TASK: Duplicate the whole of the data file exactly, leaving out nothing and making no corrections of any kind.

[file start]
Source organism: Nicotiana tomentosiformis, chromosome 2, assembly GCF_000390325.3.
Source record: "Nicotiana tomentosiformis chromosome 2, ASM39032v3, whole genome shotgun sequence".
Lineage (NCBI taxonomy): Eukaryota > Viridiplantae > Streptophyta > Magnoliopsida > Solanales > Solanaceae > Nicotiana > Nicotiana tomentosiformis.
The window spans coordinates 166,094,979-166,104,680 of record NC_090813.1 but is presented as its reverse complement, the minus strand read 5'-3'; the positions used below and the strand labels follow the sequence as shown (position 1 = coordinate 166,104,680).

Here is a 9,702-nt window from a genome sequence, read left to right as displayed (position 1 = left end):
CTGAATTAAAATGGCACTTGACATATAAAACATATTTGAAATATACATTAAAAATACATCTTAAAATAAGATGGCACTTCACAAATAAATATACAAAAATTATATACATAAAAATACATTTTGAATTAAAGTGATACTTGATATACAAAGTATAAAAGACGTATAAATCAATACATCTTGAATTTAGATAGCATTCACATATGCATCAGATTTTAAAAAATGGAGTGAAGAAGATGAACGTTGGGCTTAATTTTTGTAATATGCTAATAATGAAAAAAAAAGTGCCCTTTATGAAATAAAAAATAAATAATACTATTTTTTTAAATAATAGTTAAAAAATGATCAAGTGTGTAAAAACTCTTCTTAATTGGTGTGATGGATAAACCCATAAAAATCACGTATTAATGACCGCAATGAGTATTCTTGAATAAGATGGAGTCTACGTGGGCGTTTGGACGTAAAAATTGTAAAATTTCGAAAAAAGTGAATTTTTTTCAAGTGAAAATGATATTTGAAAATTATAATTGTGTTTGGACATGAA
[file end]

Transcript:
Source organism: Nicotiana tomentosiformis, chromosome 2, assembly GCF_000390325.3.
Source record: "Nicotiana tomentosiformis chromosome 2, ASM39032v3, whole genome shotgun sequence".
Lineage (NCBI taxonomy): Eukaryota > Viridiplantae > Streptophyta > Magnoliopsida > Solanales > Solanaceae > Nicotiana > Nicotiana tomentosiformis.
The window spans coordinates 166,094,979-166,104,680 of record NC_090813.1 but is presented as its reverse complement, the minus strand read 5'-3'; the positions used below and the strand labels follow the sequence as shown (position 1 = coordinate 166,104,680).

Here is a 9,702-nt window from a genome sequence, read left to right as displayed (position 1 = left end):
CTGAATTAAAATGGCACTTGACATATAAAACATATTTGAAATATACATTAAAAATACATCTTAAAATAAGATGGCACTTCACAAATAAATATACAAAAATTATATACATAAAAATACATTTTGAATTAAAGTGATACTTGATATACAAAGTATAAAAGACGTATAAATCAATACATCTTGAATTTAGATAGCATTCACATATGCATCAGATTTTAAAAAATGGAGTGAAGAAGATGAACGTTGGGCTTAATTTTTGTAATATGCTAATAATGAAAAAAAAAGTGCCCTTTATGAAATAAAAAATAAATAATACTATTTTTTTAAATAATAGTTAAAAAATGATCAAGTGTGTAAAAACTCTTCTTAATTGGTGTGATGGATAAACCCATAAAAATCACGTATTAATGACCGCAATGAGTATTCTTGAATAAGATGGAGTCTACGTGGGCGTTTGGACGTAAAAATTGTAAAATTTCGAAAAAAGTGAATTTTTTTCAAGTGAAAATGATATTTGAAAATTATAATTGTGTTTGGACATGAA